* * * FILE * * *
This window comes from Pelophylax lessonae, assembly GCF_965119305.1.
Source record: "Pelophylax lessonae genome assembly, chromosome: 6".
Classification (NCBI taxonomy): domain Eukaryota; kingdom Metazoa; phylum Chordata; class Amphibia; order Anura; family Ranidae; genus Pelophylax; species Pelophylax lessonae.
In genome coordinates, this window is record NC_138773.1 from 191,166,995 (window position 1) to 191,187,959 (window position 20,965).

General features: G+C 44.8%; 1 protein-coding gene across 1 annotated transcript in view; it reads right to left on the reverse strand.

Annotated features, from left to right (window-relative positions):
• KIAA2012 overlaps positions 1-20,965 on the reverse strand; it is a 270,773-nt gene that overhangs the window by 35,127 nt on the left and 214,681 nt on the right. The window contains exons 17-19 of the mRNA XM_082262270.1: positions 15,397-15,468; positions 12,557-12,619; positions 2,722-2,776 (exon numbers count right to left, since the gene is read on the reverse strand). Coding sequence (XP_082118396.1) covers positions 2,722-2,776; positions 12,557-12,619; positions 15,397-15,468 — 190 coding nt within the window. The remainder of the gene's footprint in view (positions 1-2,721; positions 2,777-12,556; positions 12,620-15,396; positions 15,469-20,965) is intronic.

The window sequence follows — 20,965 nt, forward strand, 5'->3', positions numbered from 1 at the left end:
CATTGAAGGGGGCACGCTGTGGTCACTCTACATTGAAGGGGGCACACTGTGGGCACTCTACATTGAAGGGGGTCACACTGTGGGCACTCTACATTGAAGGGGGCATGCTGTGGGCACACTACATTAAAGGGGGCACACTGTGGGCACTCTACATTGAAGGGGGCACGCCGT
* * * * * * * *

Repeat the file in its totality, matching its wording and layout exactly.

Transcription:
This window comes from Pelophylax lessonae, assembly GCF_965119305.1.
Source record: "Pelophylax lessonae genome assembly, chromosome: 6".
Classification (NCBI taxonomy): domain Eukaryota; kingdom Metazoa; phylum Chordata; class Amphibia; order Anura; family Ranidae; genus Pelophylax; species Pelophylax lessonae.
In genome coordinates, this window is record NC_138773.1 from 191,166,995 (window position 1) to 191,187,959 (window position 20,965).

General features: G+C 44.8%; 1 protein-coding gene across 1 annotated transcript in view; it reads right to left on the reverse strand.

Annotated features, from left to right (window-relative positions):
• KIAA2012 overlaps positions 1-20,965 on the reverse strand; it is a 270,773-nt gene that overhangs the window by 35,127 nt on the left and 214,681 nt on the right. The window contains exons 17-19 of the mRNA XM_082262270.1: positions 15,397-15,468; positions 12,557-12,619; positions 2,722-2,776 (exon numbers count right to left, since the gene is read on the reverse strand). Coding sequence (XP_082118396.1) covers positions 2,722-2,776; positions 12,557-12,619; positions 15,397-15,468 — 190 coding nt within the window. The remainder of the gene's footprint in view (positions 1-2,721; positions 2,777-12,556; positions 12,620-15,396; positions 15,469-20,965) is intronic.

The window sequence follows — 20,965 nt, forward strand, 5'->3', positions numbered from 1 at the left end:
CATTGAAGGGGGCACGCTGTGGTCACTCTACATTGAAGGGGGCACACTGTGGGCACTCTACATTGAAGGGGGTCACACTGTGGGCACTCTACATTGAAGGGGGCATGCTGTGGGCACACTACATTAAAGGGGGCACACTGTGGGCACTCTACATTGAAGGGGGCACGCCGT